1995 3000GT VR-4: Setrab Front-Mount Oil Cooler

These instructions apply to a 1995 Mitsubishi 3000GT VR-4, but are easily transferable to any model/year of Turbocharged 3000GT or Dodge Stealth.

The Procedure

Install AN Adapters
  After disconnecting the OEM oil cooler lines (banjo bolts), install the M16-to-AN adapters into the holes in the oil filter housing. You'll want to install new crush washers (M16) between the adapters and the filter housing to prevent leaking. If you don't have any handy, you should be able to find them at any auto parts store in the section where they have drainplugs and drainplug gaskets.

You'll probably want to tighten these adapters to the same specs as most drainplugs of this size, which is 18-22 lbf-ft.


Test-fit AN Fittings
  I chose to use 45-degree fittings near the oil filter and 90-degree fittings at the cooler. In any case, check that the fittings you have clear everything on *your* car.


Comparison of Old and New Oil Coolers

  left: OEM Oil Cooler; right: New Setrab Oil Cooler

The new cooler is about the same height as the stock one, but it's almost twice as long and almost twice as thick.


Relocate Power Steering Cooling Line
  The OEM setup has the power steering line running in front of the hood latch support bar. There's plenty of room for the cooling line behind the bar, so remove the bar and relocate the cooling line behind the bar. You can reuse the "M" shaped bracket and just bolt it in from behind.


Relocate Horns
  My car didn't have the factory horns to begin with, but the OEM ones are pretty similar. There's plenty of space to relocate the horns to somewhere that doesn't interfere with the new oil cooler. I mounted mine near the passenger's side intercooler using some bolts originally used to secure other stuff in that area.


Fabricate Mounting Brackets
  You get to decide what kind of brackets to make and how many to make. I wanted to have all four corners of the oil cooler secured, so I made 4 brackets. I used a combination of 2" aluminum and steel angle irons and 2" straight stock. Since I don't have a welder, I used some nuts and bolts to connect some the pieces. I then painted all of the assembled brackets with a rust-resistant semi-gloss black primer.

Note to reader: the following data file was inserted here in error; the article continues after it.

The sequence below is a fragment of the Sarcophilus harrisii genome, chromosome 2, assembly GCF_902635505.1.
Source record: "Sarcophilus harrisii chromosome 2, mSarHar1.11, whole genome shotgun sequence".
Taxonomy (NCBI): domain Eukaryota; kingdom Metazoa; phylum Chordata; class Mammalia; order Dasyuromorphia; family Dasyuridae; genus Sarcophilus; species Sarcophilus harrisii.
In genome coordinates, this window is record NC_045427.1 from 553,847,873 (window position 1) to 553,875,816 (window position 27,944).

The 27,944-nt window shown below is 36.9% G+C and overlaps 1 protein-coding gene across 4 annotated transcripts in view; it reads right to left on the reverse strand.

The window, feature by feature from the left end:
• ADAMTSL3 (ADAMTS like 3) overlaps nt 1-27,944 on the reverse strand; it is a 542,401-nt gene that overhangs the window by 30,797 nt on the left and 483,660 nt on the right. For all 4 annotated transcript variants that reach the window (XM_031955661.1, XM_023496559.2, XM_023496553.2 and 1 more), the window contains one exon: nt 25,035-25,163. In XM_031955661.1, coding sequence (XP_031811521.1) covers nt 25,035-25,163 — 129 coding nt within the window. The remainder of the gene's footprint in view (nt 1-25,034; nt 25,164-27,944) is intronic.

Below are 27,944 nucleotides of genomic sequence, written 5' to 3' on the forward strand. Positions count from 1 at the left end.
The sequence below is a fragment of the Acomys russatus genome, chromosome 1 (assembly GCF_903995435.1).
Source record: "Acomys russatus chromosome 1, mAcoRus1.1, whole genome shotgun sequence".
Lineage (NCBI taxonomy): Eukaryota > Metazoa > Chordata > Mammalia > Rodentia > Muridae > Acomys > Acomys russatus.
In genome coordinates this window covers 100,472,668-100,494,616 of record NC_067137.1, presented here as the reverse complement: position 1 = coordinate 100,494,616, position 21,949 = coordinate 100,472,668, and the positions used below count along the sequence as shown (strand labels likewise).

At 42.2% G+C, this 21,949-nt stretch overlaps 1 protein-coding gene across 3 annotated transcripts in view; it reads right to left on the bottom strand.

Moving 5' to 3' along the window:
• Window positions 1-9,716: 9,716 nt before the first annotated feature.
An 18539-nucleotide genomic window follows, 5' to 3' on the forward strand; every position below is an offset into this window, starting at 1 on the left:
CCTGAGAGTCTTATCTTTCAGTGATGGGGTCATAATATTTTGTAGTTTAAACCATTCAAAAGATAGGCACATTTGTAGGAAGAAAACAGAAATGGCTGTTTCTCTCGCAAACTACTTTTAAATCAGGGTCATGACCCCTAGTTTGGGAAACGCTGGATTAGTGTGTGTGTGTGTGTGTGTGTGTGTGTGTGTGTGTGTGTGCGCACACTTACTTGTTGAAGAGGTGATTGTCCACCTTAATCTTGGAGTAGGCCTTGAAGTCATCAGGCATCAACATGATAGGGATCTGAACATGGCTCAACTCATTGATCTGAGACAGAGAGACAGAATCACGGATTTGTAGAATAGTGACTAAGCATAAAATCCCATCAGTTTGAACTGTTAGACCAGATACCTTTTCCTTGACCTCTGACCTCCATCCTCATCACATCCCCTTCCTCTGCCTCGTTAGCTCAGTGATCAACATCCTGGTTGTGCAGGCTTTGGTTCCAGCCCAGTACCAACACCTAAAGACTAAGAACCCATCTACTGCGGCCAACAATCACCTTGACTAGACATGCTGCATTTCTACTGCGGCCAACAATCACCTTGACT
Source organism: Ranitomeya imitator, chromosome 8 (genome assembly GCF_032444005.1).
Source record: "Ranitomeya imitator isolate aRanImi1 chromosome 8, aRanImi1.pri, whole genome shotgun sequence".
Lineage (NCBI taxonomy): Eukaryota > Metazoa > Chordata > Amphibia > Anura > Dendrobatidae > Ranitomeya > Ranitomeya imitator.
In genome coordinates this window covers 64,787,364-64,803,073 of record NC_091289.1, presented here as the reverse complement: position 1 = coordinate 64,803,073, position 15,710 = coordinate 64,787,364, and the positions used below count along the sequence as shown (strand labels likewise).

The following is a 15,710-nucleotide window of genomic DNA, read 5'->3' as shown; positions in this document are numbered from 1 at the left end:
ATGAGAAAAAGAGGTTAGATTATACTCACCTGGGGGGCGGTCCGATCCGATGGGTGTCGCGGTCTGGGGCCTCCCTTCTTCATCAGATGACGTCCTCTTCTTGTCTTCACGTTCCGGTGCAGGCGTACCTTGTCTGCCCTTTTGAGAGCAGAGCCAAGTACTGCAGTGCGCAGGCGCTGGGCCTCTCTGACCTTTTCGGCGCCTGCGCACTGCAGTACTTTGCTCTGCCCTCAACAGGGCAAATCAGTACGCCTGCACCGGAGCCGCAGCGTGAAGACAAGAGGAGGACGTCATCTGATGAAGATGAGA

I chose to fabricate the brackets such that I could use existing bolts or threaded holes on the car to secure the brackets to the car. They are shown in the same relative positions as they are installed on the car, from the perspective of a person standing in front of the car.

The locations I used for attaching the brackets to the car are as follows:
  • Upper Left: There is a stud for the fog light that sticks through the crash bar support. The stud is long enough that you can attach the oil cooler bracket and still get full engagement on the threads with the OEM nut.
  • Upper Right: There are some threaded holes in the hood latch support bar where the OEM horns are mounted. You can use one of the OEM bolts to secure the oil cooler bracket to the hood latch support.
  • Lower Right: There is a hole (not threaded) in the lower part of the hood latch support bar. You can insert a bolt through the oil cooler bracket and through this hole in the support bar. Then place a nut on the other side of the support bar, and you're set.
  • Lower Left: The bolt that secures the lower corner of the AC condenser (passenger's side) is really long and can accommodate the extra width of a bracket. Shown below...


Assemble Hose Ends and Test Fitment
  After measuring the length of hose needed to connect the cooler to the adapters on the oil filter housing, cut the 10 ft. length into 2 appropriately-sized pieces. Attach the 45-degree hose ends to one end of each of the hoses. Test-fit the hose ends on the adapters and make sure your oil filter (and sandwich plate, if applicable) will clear everything.


Mount Oil Cooler and Attach Lines
  Using the brackets you fabricated, secure the oil cooler in the position where it will be permanently mounted. After checking that your hoses are the right length (again), attach the 90-degree hose ends to the hoses, as described in the instructions included with the Earl's hose.


[optional] Protect Oil Cooler Lines
  I specifically chose not to use stainless-steel braided hoses because they tend to act like a hacksaw if they rub against anything. These hoses run in pretty tight quarters, so rubbing could be an issue. I also wanted to give the hoses themselves a little extra protection, so I enclosed them in plastic split-loom tubing, as shown in the pictures above.


Secure Oil Cooler and Button Everything Back Up
  Shown is the replacement of the radiator shroud, the water injection tank (not stock), and the front crash bar.


Finished Installation Pictures


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Last Modified Sun Apr 03 2005 13:43:42 Pacific Daylight Time